Review by Wayne Swanson •
Densely packed multi-story apartment buildings are a fact of life in today’s crowded cities. Brazilian photographer Letícia Lampert cleverly explores the paradoxes of vertical living by taking a horizontal view in Conhecidos de Vista (Known by Sight).
Lampert adopted the leporello (accordion-fold) book design to construct her own urban neighborhood from the middle-class apartment buildings in Porto Alegre, where she grew up. Typical of the apartment buildings found in cities throughout Brazil, they create narrow urban canyons with no ground or sky in sight for the residents — just the view of the apartments directly across the street. The buildings are so close that residents become involuntary voyeurs every time they look out their windows.
This 2-sided printed leporello literally examines the realities of this type of urban living from both sides. When you open the book you are greeted with a straight-on exterior view of one side of the street, a few stories up from the ground. Lampert has seamlessly stitched together images of numerous buildings to create one ongoing facade. In effect, she has created the widest apartment block ever. The pages themselves, when fully folded out, stretch nearly 40 feet.
As you flip through the spreads, you see the typical architecture of middle-class apartment buildings — a mix of balconies; window shapes and treatments; and stucco, concrete and brick wall treatments. Irregularly placed air conditioning units provide counterpoints to the overall design. You also see occasional signs of life — a dog peeking out beneath a window shade, a face in a window, figures on a balcony, wash on a line. But overall, it’s a fairly anonymous facade.
When you reach the end of the front side and turn to the back, however, the view changes. You’re now on the other side of the street, looking back toward where you’ve just been. This view is more intimate, because you’re inside the apartments. You’re looking out across a dining table, or a love seat, or potted plants on the windowsill, or an unmade bed — all the neat and the messy trappings of domestic life.
Interspersed with the images on this side are text blocks with comments from the residents. They explain what living under constant surveillance is like. As one tenant says, “it’s all very close. There’s no way not to see it . . . You open your window and you’re inside someone else’s house.” Some of the neighbors seem oblivious to what others see, parading around naked, admiring themselves in the mirror, having sex. Others close the drapes whenever they feel anyone is looking. One woman worries about the old lady across the way and checks every day to be sure she has opened her window. Others smile and wave, and even strike up friendships.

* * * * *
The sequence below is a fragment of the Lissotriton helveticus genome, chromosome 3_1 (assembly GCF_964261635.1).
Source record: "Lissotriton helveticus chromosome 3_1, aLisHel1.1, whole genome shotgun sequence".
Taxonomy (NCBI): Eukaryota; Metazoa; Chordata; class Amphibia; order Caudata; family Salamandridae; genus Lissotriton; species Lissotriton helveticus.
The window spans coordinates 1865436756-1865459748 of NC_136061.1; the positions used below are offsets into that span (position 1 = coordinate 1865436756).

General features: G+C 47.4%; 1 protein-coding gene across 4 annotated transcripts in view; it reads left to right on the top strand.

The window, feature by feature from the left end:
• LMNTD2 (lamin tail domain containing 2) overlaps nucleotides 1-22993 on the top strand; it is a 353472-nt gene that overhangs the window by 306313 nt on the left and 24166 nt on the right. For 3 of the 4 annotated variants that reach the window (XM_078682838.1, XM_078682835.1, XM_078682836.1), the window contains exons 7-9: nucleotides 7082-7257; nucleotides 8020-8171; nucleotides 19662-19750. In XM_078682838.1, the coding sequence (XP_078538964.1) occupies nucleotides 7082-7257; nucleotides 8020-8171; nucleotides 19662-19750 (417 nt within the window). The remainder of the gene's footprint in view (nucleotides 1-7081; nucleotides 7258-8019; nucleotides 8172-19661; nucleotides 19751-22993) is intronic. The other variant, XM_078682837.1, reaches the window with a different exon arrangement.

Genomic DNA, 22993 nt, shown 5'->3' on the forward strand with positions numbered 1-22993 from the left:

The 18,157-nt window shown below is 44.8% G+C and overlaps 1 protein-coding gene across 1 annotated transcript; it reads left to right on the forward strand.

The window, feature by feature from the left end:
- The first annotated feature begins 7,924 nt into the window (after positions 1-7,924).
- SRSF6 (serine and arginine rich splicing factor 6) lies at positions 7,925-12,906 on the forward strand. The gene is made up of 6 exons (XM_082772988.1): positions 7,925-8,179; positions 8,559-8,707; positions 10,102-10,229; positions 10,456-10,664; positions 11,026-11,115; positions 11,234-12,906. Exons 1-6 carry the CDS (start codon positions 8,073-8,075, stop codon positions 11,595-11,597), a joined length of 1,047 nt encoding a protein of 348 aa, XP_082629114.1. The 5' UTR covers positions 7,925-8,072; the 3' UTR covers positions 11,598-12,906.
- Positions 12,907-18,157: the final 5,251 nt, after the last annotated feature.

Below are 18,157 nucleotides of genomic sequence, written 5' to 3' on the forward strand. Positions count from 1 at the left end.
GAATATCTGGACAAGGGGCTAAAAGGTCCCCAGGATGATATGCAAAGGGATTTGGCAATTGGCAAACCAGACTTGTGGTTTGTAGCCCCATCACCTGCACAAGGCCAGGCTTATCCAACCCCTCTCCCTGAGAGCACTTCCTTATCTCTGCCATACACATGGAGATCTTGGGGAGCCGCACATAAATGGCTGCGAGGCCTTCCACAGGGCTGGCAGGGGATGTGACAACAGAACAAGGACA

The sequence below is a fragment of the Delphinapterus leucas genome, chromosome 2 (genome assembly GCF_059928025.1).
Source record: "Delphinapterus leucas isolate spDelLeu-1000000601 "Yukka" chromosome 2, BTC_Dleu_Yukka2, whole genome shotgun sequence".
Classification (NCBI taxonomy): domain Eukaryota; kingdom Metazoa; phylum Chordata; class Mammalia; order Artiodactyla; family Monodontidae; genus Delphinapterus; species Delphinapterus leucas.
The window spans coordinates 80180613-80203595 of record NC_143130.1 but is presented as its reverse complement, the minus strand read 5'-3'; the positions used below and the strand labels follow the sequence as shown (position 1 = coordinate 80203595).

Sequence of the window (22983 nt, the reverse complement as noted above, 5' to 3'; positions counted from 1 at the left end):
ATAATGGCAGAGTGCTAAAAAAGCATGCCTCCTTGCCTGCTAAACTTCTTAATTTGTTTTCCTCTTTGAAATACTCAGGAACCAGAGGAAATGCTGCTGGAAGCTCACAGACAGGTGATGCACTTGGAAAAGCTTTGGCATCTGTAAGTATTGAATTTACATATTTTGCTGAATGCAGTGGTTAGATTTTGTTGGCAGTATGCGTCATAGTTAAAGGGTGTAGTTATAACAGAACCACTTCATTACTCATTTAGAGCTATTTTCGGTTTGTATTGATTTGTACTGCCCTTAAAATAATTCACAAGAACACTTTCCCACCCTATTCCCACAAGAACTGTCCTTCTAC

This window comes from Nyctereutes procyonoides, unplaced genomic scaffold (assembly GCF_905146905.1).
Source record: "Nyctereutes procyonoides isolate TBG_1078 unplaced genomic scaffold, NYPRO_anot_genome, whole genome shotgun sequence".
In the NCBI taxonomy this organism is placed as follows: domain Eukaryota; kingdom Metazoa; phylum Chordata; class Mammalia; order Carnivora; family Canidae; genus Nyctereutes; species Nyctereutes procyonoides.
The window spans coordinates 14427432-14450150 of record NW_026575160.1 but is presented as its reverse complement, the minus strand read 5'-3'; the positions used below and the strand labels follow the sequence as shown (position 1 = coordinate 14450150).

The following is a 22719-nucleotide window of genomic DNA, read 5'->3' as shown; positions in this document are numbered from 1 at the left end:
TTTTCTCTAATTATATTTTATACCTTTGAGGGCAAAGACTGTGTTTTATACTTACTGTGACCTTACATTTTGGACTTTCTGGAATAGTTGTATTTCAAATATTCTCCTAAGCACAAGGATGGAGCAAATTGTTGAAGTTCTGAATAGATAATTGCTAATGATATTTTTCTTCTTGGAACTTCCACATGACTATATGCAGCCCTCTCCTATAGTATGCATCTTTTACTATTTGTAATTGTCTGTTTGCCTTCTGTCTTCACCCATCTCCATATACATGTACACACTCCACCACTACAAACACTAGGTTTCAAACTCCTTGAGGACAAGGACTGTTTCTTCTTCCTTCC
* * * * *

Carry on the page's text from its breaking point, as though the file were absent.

The leporello format and Lampert’s creative decisions emphasize the contradictions inherent in this type of neighborhood. From the outside, the banal architecture speaks to the anonymity of city life, yet there’s individuality in the touches the residents add to make their units their own. From the inside, the furnishings emphasize the individuality, yet Lampert does not show any of the residents themselves, subtly reminding us of the arms-length nature of high-rise neighborliness. Both sides illustrate an interesting relationship: residents witness the intimate details of their neighbors’ daily lives, and may even feel a nodding acquaintanceship with some, without ever speaking or being formally introduced.
It’s a playful book, yet as the density of the urban landscape continues to increase, it also provides interesting insights into living in close proximity to one another, without a view beyond the apartments across the way.
Conhecidos de Vista, Letícia Lampert
Photographer: Letícia Lampert, born Porto Alegre, Brazil, resides São Leopoldo, Brazil
Publisher: Incompleta, São Paulo, Brazil, copyright 2018
Text: Portuguese, English
Hardcover book, leporello bound, four-color lithography, 7.5 x 9.75 inches, printed in Brazil
Photobook designer: Letícia Lampert